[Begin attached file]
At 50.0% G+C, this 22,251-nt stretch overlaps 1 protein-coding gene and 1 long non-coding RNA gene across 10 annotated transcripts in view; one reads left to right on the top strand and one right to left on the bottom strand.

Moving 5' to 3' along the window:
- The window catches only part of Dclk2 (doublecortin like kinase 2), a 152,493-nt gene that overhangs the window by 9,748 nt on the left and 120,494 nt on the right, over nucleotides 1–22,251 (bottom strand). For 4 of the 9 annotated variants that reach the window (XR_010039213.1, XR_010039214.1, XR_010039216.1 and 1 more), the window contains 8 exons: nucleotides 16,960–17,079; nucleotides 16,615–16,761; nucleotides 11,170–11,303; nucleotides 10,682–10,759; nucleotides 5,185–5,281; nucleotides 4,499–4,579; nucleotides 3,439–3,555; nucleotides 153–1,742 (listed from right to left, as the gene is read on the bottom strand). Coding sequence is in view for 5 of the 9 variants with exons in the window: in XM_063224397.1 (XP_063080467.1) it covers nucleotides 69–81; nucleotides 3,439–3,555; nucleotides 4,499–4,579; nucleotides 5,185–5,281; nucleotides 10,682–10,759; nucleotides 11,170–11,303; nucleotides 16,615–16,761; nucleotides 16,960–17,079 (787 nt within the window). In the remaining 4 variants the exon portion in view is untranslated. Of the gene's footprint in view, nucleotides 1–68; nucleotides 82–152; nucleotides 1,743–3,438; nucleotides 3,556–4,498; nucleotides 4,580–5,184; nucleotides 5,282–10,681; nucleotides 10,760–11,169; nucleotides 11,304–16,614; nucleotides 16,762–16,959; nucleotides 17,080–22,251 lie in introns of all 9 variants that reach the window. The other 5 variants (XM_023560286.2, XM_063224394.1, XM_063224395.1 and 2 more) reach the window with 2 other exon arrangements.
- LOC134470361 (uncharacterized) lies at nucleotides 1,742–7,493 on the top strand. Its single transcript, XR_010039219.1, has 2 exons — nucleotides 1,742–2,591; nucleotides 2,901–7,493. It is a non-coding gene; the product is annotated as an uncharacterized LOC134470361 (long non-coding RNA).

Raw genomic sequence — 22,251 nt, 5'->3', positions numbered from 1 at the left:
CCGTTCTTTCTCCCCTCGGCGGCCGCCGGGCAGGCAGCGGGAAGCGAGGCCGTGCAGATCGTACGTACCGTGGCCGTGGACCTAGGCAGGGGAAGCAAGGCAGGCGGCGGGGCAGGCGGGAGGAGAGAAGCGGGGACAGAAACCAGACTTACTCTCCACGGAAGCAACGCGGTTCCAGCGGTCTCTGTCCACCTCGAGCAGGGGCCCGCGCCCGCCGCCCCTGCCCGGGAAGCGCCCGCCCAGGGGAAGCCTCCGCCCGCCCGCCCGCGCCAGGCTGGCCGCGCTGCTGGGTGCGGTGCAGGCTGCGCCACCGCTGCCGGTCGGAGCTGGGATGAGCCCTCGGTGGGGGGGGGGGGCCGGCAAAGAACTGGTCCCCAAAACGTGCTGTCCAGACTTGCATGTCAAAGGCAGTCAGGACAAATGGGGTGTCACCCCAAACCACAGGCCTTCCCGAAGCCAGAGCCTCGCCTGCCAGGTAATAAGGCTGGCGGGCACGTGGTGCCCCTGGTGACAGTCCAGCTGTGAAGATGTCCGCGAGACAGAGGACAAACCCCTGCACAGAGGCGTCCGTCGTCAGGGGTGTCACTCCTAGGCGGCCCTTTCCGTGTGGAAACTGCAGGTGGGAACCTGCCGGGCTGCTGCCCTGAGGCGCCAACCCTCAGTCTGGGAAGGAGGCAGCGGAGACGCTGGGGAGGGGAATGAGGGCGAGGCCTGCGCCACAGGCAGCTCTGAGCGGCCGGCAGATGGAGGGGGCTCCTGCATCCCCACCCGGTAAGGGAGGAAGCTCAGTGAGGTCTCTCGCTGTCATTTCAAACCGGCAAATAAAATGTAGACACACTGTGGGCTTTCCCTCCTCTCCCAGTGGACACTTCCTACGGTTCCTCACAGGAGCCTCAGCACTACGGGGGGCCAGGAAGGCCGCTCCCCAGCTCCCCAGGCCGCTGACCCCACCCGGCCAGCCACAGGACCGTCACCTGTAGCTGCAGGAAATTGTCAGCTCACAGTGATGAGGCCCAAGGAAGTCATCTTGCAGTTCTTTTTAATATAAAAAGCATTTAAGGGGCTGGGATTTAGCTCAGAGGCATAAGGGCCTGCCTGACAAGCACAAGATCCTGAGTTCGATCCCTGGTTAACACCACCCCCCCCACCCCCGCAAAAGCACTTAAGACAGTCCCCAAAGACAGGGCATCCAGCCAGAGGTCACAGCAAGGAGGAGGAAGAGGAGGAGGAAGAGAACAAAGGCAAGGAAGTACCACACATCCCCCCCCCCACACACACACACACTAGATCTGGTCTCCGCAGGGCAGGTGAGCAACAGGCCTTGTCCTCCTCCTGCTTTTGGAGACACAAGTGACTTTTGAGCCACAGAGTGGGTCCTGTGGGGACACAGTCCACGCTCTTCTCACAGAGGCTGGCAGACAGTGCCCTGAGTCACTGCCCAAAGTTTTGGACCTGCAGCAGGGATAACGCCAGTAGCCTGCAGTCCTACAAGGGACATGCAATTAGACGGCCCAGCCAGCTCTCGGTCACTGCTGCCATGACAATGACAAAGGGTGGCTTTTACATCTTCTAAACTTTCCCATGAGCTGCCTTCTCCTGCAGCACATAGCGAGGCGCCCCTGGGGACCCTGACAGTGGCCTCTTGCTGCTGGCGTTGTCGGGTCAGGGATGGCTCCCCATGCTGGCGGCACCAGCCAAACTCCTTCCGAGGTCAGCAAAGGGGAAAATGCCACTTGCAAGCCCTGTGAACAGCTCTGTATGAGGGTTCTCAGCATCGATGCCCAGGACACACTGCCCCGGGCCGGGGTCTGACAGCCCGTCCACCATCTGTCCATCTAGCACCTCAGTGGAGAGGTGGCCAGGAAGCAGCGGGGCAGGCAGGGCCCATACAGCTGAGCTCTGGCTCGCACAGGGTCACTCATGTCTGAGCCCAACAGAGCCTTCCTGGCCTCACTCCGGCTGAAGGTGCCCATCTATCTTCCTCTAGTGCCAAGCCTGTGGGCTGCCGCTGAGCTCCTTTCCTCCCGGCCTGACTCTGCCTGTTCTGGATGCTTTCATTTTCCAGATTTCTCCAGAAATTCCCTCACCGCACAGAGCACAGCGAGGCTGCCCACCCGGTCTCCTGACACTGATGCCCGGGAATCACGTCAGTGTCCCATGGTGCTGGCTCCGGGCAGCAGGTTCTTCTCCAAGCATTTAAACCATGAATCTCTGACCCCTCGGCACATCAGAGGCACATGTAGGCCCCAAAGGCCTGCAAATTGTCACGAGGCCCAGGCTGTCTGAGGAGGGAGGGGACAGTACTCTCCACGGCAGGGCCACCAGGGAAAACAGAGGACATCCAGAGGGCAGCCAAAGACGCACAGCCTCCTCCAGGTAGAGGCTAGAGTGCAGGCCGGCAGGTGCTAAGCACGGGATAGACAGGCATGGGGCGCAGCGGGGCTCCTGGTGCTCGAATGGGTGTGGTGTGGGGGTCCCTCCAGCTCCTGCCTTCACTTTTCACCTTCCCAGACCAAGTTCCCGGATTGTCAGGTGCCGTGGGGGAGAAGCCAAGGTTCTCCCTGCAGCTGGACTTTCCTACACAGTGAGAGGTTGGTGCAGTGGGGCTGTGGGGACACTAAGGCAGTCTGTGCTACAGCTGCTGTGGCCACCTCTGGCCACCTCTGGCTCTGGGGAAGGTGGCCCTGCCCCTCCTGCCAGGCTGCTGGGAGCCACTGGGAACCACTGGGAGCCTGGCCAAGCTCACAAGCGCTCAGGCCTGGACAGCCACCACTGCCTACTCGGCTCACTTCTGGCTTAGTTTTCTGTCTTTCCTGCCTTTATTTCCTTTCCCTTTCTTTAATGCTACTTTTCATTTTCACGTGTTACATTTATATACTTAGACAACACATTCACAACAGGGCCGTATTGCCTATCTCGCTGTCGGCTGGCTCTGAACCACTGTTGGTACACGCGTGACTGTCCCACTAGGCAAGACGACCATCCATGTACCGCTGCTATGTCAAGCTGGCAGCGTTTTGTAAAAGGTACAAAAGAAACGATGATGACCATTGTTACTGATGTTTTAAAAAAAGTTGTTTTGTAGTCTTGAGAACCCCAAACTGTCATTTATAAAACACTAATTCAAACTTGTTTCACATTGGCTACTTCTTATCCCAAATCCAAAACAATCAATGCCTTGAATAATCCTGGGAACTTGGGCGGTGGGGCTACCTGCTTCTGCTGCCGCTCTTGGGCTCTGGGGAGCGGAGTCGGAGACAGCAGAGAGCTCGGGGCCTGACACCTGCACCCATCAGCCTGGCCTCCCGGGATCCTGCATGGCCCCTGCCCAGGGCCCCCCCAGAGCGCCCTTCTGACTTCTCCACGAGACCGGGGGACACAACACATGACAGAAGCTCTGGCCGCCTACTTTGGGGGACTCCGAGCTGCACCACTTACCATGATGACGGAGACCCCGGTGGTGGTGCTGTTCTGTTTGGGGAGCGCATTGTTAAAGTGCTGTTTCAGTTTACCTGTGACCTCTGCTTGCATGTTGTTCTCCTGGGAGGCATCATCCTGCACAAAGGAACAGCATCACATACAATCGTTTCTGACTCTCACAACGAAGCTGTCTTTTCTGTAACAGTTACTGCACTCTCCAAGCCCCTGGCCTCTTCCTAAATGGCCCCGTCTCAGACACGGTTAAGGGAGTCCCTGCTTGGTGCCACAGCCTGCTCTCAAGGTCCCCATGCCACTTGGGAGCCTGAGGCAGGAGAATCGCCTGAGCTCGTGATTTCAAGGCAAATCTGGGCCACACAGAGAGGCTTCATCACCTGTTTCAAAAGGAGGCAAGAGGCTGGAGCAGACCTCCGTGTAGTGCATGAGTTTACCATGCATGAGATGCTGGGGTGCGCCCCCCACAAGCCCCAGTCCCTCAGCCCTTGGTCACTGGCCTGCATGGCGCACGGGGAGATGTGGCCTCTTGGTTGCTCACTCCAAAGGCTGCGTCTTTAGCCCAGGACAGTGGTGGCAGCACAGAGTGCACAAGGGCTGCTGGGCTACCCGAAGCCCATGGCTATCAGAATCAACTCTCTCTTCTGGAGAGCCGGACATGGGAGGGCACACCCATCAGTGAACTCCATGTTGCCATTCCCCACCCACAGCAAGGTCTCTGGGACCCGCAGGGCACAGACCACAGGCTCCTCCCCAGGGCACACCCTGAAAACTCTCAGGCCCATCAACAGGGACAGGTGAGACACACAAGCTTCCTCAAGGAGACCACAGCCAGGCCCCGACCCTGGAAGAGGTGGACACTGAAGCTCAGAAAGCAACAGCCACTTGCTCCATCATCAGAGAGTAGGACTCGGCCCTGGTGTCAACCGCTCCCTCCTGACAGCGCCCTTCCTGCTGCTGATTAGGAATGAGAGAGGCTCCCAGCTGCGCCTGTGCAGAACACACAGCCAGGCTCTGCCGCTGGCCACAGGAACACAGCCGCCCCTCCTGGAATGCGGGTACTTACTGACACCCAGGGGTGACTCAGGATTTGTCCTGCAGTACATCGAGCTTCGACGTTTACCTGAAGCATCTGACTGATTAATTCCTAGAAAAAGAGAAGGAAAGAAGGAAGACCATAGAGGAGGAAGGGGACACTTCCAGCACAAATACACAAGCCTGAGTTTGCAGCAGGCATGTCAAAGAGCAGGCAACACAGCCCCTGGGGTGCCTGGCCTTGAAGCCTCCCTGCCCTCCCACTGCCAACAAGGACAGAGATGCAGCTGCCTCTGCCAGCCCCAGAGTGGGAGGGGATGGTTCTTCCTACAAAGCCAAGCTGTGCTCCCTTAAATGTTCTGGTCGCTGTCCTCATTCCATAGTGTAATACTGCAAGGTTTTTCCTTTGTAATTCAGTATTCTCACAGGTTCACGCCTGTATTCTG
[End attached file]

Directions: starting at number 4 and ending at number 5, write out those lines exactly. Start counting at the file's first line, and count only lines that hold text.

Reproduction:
- LOC134470361 (uncharacterized) lies at nucleotides 1,742–7,493 on the top strand. Its single transcript, XR_010039219.1, has 2 exons — nucleotides 1,742–2,591; nucleotides 2,901–7,493. It is a non-coding gene; the product is annotated as an uncharacterized LOC134470361 (long non-coding RNA).

Raw genomic sequence — 22,251 nt, 5'->3', positions numbered from 1 at the left: